Thus far, the campaign has supported and hosted virtual screenings for organizations and individuals around the world. They hosted Crip Camp 2020, a series of online workshops on various topics surrounding disability, including intersectional movement work that amassed a global audience of nearly 10,000 people and featured a surprise appearance by former President Obama. The campaign has also launched an emergency relief fund with the racial justice group, Color of Change, to provide support to artists and members of the disability community who’ve been disproportionately affected by Covid-19.

The group also partnered with Adobe to create a creative fellowship program, named after the late Black transgender, disabled activist Ki’tay Davidson. LaVant was also part of a special virtual celebration in June for the 30th anniversary of the ADA; it featured exclusive programming and a one-on-one conversation with Obama — whom LaVant met in 2012 during a disability roundtable event at the White House.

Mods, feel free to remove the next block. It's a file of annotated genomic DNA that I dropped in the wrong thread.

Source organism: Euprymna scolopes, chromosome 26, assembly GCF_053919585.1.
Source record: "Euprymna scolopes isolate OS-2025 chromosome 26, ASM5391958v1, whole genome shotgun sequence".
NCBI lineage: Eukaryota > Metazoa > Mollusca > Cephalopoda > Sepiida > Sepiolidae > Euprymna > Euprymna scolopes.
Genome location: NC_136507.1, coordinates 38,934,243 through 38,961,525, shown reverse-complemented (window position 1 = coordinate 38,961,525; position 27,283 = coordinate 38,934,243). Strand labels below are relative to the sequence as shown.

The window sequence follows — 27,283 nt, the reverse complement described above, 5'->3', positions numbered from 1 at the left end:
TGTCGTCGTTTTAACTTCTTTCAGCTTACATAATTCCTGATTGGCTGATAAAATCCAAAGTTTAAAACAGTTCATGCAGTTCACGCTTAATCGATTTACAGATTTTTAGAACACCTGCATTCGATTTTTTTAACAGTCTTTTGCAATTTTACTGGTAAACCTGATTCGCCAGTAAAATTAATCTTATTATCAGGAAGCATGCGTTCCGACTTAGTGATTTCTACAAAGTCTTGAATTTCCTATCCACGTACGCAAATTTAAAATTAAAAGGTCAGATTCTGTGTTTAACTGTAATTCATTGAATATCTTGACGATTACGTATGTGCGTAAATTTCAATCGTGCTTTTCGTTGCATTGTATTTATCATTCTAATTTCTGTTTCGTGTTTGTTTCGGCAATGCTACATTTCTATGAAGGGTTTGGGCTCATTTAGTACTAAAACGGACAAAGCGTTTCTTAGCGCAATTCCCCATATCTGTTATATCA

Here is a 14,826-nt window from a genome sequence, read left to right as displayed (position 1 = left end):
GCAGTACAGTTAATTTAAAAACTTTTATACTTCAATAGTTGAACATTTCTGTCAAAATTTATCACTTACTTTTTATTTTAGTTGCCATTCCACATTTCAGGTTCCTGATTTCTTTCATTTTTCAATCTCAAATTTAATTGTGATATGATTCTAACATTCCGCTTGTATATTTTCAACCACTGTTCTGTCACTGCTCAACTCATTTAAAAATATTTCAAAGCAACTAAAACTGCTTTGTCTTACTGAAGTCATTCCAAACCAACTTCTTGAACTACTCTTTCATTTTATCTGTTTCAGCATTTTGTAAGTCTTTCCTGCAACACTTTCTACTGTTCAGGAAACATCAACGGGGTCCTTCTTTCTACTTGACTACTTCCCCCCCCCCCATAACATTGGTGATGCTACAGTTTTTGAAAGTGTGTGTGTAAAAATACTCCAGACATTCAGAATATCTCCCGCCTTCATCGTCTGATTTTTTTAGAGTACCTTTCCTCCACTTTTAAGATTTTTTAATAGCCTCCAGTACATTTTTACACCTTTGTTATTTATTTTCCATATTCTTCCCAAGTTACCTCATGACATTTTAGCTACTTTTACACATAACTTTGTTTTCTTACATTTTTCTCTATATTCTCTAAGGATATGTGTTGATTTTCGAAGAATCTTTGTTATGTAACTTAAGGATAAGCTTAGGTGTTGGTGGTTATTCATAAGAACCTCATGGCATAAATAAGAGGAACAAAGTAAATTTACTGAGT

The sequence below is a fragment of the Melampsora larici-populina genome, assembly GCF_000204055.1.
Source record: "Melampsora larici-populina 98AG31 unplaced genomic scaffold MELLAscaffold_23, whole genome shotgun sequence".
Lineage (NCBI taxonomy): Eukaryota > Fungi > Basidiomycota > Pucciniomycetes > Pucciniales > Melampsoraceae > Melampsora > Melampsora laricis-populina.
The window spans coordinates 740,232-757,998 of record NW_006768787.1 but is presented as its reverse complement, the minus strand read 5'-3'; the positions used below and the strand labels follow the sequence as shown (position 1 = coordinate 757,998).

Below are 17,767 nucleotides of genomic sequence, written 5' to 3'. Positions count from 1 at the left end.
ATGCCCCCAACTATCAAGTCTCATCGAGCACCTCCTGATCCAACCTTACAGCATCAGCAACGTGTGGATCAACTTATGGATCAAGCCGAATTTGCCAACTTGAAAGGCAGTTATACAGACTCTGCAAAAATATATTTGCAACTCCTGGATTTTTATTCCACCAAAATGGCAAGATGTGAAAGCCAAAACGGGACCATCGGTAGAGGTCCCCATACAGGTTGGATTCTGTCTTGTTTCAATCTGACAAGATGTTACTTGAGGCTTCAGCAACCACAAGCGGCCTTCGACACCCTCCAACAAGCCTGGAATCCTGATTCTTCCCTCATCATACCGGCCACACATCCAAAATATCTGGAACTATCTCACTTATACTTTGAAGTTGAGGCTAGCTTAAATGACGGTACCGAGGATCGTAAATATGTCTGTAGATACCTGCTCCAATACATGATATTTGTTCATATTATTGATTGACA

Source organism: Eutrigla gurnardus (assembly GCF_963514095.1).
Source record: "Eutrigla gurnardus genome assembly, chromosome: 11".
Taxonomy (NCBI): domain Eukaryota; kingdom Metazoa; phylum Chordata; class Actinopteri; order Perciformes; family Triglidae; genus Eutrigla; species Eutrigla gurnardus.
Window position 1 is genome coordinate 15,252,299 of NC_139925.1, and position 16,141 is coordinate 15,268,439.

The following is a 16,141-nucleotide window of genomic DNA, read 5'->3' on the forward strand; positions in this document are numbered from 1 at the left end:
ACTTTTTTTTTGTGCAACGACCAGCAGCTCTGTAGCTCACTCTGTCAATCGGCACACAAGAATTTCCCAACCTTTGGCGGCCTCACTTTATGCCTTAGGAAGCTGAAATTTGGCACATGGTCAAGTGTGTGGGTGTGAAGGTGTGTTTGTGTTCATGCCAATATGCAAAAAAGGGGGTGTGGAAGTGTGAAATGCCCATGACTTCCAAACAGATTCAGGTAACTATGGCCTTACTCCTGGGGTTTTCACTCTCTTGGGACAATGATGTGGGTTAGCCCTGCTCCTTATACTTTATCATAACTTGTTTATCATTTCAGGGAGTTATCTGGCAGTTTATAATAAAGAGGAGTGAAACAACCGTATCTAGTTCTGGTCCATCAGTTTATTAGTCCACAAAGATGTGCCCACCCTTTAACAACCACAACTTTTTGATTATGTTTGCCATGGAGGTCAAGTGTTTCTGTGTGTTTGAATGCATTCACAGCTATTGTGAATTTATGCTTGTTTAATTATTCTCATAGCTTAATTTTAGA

Obama said in a statement: “This film is a tribute to an extraordinary group of people who, in speaking out in whatever way that they could, shaped our country’s course. ‘Crip Camp’ is both a gripping look at the history of the disability rights movement and a timely call to action, urging us to explore our own duty to fight for the dignity of all people.”

LaVant — who explains that the word “crip” is used by some in the disability community not as a slur, but to exemplify “taking back our power” — said she wholeheartedly agrees.

For ADA30 and beyond, she said, the goal of the impact campaign is using the film’s platform to build capacity, train future leaders and establish relationships in the disability rights and justice communities, one that will be inclusive of people of color and other marginalized communities.

“It’s not about pity. We don’t need your pity,” she says proudly. “What we need is your commitment to help build a better world.”

This article originally appeared on NBCBLK.